Compatibility with AT

What Smartphone Should I Buy if I'm Hearing Impaired?

Buying a smart phone involves a lot of decisions and their are tools to help you in your selection.

Individuals who are hearing impaired and use a hearing aid will want a cellphone that is most compatible with hearing aides. (Compatibility means least likelihood of microphone interference and greatest likelihood of telecoil coupling compatibility with the cell phone.)

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Use of Macros as an Accessibility Strategy

Macros are coded sets of instructions added to existing programs to change or enhance their functionality. In some cases, macros are easy to create and implement; in others, they may require sophisticated programming knowledge. This article talks about how macros can be used as an important accessibility tool and various ways to develop them.

Examples of Macro Use

  • Macros can be used to simplify the execution of complex functions, particularly those that need to be repeated. For example, users may need to go through documents imported from other sources to find and remove extraneous page breaks; a macro can be written to initiate and perform this process with a single key combination.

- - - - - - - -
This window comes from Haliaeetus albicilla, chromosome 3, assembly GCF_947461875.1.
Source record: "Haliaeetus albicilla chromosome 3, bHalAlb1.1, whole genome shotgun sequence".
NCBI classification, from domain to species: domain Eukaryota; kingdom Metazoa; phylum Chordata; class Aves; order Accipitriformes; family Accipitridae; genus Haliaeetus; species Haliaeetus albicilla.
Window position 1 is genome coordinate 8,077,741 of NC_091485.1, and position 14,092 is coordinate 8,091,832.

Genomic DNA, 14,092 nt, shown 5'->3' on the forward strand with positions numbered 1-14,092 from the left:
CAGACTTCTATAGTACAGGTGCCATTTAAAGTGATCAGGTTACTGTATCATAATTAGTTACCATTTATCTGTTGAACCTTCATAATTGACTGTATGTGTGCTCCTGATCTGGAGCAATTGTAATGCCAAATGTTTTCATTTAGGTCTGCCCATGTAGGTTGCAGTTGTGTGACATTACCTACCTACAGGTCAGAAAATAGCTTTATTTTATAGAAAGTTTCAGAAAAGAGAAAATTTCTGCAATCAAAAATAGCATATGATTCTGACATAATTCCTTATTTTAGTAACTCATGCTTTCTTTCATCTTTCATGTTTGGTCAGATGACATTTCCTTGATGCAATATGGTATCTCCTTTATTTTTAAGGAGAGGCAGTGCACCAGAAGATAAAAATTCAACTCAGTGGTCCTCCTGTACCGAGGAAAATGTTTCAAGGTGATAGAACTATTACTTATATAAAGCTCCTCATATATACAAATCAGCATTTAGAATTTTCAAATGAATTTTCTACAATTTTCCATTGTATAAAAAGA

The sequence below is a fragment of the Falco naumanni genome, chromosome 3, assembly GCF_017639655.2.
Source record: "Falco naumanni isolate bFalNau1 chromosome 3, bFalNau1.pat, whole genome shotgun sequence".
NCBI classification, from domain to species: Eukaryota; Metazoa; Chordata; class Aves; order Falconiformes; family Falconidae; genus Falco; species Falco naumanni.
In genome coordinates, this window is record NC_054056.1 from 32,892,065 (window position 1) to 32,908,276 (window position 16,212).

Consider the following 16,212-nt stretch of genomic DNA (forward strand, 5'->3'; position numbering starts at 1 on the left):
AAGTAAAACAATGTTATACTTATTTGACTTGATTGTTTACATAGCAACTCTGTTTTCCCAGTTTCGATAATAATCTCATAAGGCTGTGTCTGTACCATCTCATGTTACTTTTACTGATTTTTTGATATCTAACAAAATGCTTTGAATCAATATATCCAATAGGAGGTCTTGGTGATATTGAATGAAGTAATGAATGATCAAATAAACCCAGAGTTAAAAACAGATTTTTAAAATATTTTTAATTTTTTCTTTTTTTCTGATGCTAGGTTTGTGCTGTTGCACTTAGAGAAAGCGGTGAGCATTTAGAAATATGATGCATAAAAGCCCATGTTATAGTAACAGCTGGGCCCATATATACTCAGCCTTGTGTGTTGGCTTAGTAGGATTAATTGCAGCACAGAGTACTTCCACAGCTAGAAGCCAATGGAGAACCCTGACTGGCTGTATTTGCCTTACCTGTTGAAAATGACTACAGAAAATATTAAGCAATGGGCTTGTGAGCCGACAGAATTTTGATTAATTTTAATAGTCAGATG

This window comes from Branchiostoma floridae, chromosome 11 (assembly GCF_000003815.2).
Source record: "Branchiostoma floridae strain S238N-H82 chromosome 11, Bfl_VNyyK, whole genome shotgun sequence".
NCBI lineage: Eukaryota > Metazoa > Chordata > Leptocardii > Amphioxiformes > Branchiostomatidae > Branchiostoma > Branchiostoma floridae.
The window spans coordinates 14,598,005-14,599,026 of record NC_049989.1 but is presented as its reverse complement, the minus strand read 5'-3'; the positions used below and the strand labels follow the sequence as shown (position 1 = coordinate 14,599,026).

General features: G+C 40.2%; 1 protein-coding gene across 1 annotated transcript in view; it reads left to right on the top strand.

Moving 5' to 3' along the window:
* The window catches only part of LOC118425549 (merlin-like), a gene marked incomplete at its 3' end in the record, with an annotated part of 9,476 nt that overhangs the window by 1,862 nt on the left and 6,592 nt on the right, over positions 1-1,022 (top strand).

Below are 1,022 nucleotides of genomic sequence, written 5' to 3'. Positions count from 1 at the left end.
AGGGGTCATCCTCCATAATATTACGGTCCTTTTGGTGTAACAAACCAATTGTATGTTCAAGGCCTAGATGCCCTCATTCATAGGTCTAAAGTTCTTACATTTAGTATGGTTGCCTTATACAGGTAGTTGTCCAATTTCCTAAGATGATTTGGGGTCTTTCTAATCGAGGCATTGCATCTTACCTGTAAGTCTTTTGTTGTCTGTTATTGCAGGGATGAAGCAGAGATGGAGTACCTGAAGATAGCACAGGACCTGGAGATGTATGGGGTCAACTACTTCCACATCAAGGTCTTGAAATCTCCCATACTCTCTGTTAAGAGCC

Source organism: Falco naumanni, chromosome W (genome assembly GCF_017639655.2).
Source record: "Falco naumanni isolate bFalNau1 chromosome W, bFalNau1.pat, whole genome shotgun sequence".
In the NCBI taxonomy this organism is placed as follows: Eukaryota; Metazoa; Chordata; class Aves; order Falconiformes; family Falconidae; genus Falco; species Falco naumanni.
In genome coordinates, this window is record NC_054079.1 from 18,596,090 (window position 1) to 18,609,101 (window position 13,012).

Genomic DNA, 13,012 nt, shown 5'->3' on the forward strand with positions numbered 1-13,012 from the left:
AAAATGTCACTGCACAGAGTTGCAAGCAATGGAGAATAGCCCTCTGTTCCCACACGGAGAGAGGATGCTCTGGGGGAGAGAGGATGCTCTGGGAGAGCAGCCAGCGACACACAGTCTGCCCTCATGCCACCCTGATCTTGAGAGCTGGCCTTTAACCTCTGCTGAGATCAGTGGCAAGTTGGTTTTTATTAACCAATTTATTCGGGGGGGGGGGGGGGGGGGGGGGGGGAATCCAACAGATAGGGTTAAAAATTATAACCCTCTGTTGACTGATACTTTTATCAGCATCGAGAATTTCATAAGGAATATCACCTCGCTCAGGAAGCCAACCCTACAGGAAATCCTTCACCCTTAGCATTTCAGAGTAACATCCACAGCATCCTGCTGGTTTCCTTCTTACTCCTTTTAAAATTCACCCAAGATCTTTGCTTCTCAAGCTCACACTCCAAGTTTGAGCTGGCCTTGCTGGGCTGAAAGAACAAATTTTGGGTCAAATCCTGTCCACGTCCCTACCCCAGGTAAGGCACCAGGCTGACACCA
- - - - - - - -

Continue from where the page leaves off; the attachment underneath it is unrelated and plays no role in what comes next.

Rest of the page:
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Making Documents Accessible

Much information is available about website accessibility. However, documents in Word, Excel, PowerPoint, and PDF can also be inaccessible to blind users, as well as some users with cognitive and physical disabilities. This article summarizes the accessibility process for several versions of the Microsoft products, and discusses multiple ways to address PDF accessibility.

 

What is Document Accessibility?

A document is accessible if users with disabilities can read and understand all essential information that it contains, whether or not they use assistive technology. In particular:

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Access to Videos

This article provides an overview of the issues people may have when accessing videos online, in theaters, and from DVD or Blu-Ray players, and the solutions that have been developed to address these. 

Barriers to Video Access

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Content Management Systems (CMSs) and Accessibility

Content Management Systems (CMSs) let you create websites without having to write software or know much about web technologies -- they separate the task of creating and managing the content of your site from the task of building and maintaining the underlying structure. This lets 'average people' set up and manage a site, and makes it easy for contributors to write and comment. Drupal, Joomla!, WordPress, and Plone are popular CMSs. This article provides an overview of CMSs and accessibility, and how to get started.

Note: this article does not cover the specific types of CMSs used widely in education, called learning management systems, such as Blackboard and Elluminate.

How CMSs Work

CMSs are all about simplicity, and they use 2 techniques to achieve their goal of simplification; both have accessibility implications.